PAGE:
Sunday, April 1, 2012

How to say Hello

In Oman, there is a very set-in-stone method of greetings. In America, it's common to greet only for a short minute before moving on to other conversation topics. Hi, how are you, fine, and you? fine.

Here, there is almost a whole script that people use in speaking to one another. The answers almost never vary.

P1:salaam aleikum 
P2:wa aleikum assalum! kayfik?
P1:tamam, hamdullah. kayfik enta?
P2:hamdullah, kayf saha?
P1:zain, hamdullah
P2:kayf awlad?
P1: hamdullah
P2: makhbarik?
P1: hamdullah

At this point, the conversation switches, and person one asks the questions to the same responses. A transliteration is :

P1: Peace be upon you (this is always always always said!!)
P2: And peace be upon you. How are you?
P1: Good, thanks god. And how are you?
P2: Thanks god, how's your health?
P1: Good, thanks god. 
P2: How are you children? (this is asked of anyone who is old enough to have children, even if they aren't married!)
P1: Thanks god
P2: How's the news? 
P1: Thanks god. 

Answers are always postive, and only after this has been said can the conversation continue. Hamdullah, or Thanks god, is a proper response to any of those questions, though it is often used with the word zain (good) or tamam (good).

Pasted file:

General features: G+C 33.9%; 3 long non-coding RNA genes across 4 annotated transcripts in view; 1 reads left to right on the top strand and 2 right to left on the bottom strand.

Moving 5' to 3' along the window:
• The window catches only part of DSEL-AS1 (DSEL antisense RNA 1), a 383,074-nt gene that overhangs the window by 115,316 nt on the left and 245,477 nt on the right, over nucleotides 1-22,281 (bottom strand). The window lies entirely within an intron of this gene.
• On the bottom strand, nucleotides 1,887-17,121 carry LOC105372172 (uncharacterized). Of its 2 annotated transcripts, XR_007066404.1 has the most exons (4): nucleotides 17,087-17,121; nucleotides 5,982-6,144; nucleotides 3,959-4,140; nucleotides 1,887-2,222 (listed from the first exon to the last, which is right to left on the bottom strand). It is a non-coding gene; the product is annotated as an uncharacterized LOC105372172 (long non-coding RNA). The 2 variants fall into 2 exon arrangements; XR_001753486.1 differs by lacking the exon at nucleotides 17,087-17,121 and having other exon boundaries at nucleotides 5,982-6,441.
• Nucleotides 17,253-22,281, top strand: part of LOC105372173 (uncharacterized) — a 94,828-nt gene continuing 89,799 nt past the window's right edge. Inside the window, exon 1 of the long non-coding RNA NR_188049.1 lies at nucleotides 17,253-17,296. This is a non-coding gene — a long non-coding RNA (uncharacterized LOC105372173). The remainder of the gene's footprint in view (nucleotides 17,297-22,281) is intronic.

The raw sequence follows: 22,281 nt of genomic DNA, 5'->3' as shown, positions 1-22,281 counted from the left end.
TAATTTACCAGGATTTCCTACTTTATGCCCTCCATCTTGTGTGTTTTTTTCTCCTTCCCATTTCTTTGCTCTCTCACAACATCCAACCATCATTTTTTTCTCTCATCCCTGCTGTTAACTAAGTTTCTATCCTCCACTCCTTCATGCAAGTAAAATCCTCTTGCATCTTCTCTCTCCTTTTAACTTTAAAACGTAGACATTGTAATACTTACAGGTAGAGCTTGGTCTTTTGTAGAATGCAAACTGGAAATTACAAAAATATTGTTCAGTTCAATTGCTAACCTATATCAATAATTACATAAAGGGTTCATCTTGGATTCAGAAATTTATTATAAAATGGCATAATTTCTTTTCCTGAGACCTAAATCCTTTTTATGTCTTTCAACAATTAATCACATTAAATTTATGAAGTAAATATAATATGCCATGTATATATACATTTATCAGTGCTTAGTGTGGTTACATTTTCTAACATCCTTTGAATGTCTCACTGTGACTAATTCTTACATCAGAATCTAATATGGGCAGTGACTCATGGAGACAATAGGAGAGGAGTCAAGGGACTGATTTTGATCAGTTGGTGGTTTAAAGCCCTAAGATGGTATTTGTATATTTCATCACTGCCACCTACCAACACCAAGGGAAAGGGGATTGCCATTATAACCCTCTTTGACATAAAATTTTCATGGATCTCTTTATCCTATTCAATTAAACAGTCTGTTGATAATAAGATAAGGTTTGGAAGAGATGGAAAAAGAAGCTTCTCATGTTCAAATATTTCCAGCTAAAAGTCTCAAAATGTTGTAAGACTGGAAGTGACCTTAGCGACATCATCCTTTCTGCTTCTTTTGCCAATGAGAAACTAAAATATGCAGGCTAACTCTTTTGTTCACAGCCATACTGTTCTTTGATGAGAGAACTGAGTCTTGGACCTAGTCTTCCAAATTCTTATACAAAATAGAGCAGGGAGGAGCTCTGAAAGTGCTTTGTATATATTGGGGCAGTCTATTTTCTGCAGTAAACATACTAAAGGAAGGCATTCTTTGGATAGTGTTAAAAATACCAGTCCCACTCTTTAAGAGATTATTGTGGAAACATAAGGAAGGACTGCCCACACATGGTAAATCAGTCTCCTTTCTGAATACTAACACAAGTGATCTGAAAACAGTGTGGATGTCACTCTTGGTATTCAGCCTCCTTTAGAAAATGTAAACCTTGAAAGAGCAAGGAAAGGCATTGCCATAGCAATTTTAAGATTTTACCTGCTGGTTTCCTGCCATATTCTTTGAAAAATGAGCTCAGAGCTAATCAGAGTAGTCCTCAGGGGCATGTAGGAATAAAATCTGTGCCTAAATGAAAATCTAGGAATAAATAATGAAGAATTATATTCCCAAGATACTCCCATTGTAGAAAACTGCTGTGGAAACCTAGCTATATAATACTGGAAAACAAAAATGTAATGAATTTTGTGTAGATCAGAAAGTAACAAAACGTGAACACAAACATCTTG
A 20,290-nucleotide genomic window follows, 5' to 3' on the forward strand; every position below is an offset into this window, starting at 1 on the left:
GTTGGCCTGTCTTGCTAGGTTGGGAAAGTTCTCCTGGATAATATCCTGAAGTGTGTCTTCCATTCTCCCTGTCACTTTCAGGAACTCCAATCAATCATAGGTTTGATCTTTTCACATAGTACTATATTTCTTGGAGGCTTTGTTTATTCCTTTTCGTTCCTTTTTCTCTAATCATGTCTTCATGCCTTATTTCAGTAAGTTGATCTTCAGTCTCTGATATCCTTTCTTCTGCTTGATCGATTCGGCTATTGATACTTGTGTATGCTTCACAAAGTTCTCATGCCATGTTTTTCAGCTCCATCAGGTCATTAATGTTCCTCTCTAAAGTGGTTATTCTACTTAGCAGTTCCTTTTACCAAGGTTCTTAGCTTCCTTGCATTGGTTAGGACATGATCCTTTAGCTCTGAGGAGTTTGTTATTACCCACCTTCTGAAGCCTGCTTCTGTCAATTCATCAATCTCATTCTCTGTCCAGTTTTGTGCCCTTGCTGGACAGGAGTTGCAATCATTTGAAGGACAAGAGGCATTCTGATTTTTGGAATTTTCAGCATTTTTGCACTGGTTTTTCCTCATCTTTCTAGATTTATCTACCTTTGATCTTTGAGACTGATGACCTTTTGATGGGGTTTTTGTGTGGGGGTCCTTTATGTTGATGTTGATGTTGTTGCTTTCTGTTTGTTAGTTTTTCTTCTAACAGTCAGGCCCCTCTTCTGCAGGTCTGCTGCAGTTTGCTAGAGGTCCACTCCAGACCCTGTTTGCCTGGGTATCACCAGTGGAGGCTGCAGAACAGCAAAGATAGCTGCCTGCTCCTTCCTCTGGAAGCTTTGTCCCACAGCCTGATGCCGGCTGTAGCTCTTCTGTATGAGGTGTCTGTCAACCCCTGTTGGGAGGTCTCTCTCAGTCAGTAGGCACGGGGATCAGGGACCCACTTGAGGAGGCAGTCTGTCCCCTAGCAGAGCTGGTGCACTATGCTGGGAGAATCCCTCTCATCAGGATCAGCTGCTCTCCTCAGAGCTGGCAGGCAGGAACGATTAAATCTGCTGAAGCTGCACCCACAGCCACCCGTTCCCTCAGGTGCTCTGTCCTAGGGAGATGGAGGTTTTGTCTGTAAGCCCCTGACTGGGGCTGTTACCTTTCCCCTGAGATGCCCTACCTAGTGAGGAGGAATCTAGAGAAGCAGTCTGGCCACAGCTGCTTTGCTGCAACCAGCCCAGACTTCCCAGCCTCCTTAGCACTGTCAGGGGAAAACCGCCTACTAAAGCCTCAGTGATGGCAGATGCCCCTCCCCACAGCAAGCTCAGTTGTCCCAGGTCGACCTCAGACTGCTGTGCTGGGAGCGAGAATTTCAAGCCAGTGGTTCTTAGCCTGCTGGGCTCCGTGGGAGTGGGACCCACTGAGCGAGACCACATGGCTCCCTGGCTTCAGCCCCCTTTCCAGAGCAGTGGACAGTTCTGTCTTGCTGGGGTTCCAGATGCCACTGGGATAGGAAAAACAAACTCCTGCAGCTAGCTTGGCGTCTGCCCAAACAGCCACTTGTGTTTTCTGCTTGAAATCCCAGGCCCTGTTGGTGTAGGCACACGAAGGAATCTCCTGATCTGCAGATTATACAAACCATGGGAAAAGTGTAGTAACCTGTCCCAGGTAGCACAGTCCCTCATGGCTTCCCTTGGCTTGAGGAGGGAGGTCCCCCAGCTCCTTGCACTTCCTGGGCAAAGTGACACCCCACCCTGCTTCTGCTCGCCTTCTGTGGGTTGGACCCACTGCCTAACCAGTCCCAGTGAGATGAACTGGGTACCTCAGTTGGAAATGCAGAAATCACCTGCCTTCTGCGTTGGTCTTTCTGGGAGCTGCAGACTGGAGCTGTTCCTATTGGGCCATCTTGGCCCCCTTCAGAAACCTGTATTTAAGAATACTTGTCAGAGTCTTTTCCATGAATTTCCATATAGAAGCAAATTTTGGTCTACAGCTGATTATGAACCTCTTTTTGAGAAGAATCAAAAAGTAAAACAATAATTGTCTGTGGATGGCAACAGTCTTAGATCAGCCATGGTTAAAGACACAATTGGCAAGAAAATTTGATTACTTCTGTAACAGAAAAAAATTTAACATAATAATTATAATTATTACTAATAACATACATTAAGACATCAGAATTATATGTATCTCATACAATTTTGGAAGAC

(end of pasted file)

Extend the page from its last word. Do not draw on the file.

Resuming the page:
When women who know each other greet, they kiss each other's cheeks, one on each side. If the women know each other very well, they will kiss more than twice. Men do the same with one another, albeit less frequently. Women and men do not kiss each other unless they are closely related.

It can be considered rude to not greet someone who you know, so as a word of advice for travelers to Oman: greet everyone you recognize, even if just with an assalamu aleikum!

1 comment:

  1. well written, well said. That is a standard greeting conversation, same thing ins Saudi Arabia.